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600 Capitol Way North, Olympia, WA 98501-1091

This document is provided for archival purposes only.
Archived documents do not reflect current WDFW regulations or policy and may contain factual inaccuracies.

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January 03, 1997
Contact: Madonna Luers, (509) 456-4073

Fish & Wildlife looking for funds to feed winter-stressed deer, elk

The Washington Department of Fish and Wildlife (WDFW) is looking for emergency funds to feed deer and elk herds at risk due to severe winter conditions in the central part of the state.

WDFW is seeking help from the U.S. Fish and Wildlife Service through the Federal Commodities Exchange Program, which may be a source of surplus grain products that can be used to create pellet food for deer.

The department also has set up a special account to collect public donations to help cover supplies and services necessary to maintain the feeding program for the next three months. The Rocky Mountain Elk Foundation, a national non-profit group based in Montana, has offered $25,000 to assist with Washington's winter elk feeding.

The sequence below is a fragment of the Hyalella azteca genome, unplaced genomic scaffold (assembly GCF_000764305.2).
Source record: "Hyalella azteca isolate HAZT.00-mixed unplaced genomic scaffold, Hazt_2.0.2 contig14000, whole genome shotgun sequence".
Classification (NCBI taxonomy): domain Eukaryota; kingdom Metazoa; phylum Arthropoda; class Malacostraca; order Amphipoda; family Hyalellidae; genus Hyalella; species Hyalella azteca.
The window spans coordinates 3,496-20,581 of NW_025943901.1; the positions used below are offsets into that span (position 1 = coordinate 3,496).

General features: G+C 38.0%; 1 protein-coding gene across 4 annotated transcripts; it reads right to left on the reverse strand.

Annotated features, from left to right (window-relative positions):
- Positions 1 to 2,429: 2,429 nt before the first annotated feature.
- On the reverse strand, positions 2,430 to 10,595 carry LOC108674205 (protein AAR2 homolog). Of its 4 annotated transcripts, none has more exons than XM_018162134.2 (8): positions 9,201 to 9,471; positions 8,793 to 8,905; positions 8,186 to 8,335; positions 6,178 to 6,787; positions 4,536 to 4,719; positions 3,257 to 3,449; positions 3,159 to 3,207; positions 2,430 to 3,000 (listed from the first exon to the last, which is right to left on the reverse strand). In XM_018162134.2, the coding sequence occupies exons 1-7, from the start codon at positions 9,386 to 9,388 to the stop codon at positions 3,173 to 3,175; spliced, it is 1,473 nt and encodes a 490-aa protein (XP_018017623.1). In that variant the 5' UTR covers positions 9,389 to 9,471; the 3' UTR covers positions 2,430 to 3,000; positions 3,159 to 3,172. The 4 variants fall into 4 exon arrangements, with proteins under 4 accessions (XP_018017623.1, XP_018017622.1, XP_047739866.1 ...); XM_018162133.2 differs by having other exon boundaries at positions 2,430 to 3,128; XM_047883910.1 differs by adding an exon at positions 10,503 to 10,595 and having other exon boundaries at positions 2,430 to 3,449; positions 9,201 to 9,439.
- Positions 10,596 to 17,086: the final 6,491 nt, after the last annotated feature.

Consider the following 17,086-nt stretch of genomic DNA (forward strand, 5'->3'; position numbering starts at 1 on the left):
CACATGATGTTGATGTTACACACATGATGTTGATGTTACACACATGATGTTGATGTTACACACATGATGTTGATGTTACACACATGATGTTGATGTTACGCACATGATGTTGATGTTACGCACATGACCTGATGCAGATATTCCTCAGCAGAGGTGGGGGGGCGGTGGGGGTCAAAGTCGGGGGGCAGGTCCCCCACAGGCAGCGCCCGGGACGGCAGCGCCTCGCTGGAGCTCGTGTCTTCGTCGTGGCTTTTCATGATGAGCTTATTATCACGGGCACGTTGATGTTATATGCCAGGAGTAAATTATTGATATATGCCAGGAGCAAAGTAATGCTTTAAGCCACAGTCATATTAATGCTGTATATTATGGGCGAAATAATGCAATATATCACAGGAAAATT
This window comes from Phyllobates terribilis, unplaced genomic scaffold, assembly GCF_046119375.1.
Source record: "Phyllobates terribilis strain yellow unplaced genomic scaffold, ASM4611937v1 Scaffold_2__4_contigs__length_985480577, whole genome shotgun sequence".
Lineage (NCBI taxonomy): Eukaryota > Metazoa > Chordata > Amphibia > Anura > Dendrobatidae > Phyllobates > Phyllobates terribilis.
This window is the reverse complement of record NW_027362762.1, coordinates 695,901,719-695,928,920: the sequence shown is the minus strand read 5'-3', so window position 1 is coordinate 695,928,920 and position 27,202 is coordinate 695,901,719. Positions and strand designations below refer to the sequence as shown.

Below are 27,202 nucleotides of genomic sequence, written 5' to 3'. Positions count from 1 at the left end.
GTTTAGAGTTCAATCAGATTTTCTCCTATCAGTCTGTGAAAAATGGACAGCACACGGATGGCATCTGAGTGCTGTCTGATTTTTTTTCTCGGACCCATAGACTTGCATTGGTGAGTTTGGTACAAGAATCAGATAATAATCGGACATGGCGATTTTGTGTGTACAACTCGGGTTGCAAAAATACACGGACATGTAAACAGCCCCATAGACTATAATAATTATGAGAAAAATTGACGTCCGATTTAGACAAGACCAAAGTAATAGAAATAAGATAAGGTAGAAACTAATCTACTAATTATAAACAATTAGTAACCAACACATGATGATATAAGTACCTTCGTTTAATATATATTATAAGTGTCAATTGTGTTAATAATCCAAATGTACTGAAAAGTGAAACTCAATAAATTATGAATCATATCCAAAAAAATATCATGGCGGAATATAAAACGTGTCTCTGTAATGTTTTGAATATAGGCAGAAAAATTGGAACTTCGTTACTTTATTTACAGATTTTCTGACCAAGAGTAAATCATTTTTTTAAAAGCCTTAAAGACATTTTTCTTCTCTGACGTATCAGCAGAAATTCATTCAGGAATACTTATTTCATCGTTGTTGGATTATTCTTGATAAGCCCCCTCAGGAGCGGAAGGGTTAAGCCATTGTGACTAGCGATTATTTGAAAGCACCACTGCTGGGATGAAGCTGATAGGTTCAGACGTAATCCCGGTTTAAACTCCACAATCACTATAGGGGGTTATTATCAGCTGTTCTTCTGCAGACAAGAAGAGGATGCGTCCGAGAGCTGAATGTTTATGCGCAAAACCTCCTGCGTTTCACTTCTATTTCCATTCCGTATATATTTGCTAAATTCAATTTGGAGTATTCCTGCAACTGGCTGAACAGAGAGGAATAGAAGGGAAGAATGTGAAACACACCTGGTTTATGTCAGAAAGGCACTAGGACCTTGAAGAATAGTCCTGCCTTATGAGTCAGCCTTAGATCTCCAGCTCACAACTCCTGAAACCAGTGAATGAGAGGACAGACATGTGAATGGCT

Deep snow, crusted over with ice from freezing rains and prolonged low temperatures, has covered most natural forage. Deer and elk have been congregating in areas where they are feeding on and causing damage to haystacks, orchards, and other property, and increasing vehicle collision problems on roads.

WDFW's traditional elk winter feeding stations on the Oak Creek Wildlife Area northwest of Yakima are drawing more than 8,000 elk -- almost twice the number of a normal winter. At a rate of about 50 tons of hay each day, WDFW supplies will be exhausted in the next few weeks. Elk feeding also is under way on the L.T. Murray Wildlife Area south of Ellensburg, where the animals have been congregating. The feeding program began six weeks early this year due to the severe weather.

Mule deer are being fed in the Entiat/Chelan Wildlife Area north of Wenatchee, in Chelan County where habitat was lost to recent wildfires and the Chiliwist Area in central Okanogan County. In other areas of central Washington hungry mule deer are causing damage to orchards and agricultural crops and are congregating on or near roads. To address those problems, WDFW officials are starting to feed deer in the Palisades area of Douglas County, the Methow and Okanogan valleys in Okanogan County, the Wenatchee Valley in Chelan County, northern Grant County, and a few areas throughout Yakima and Kittitas counties.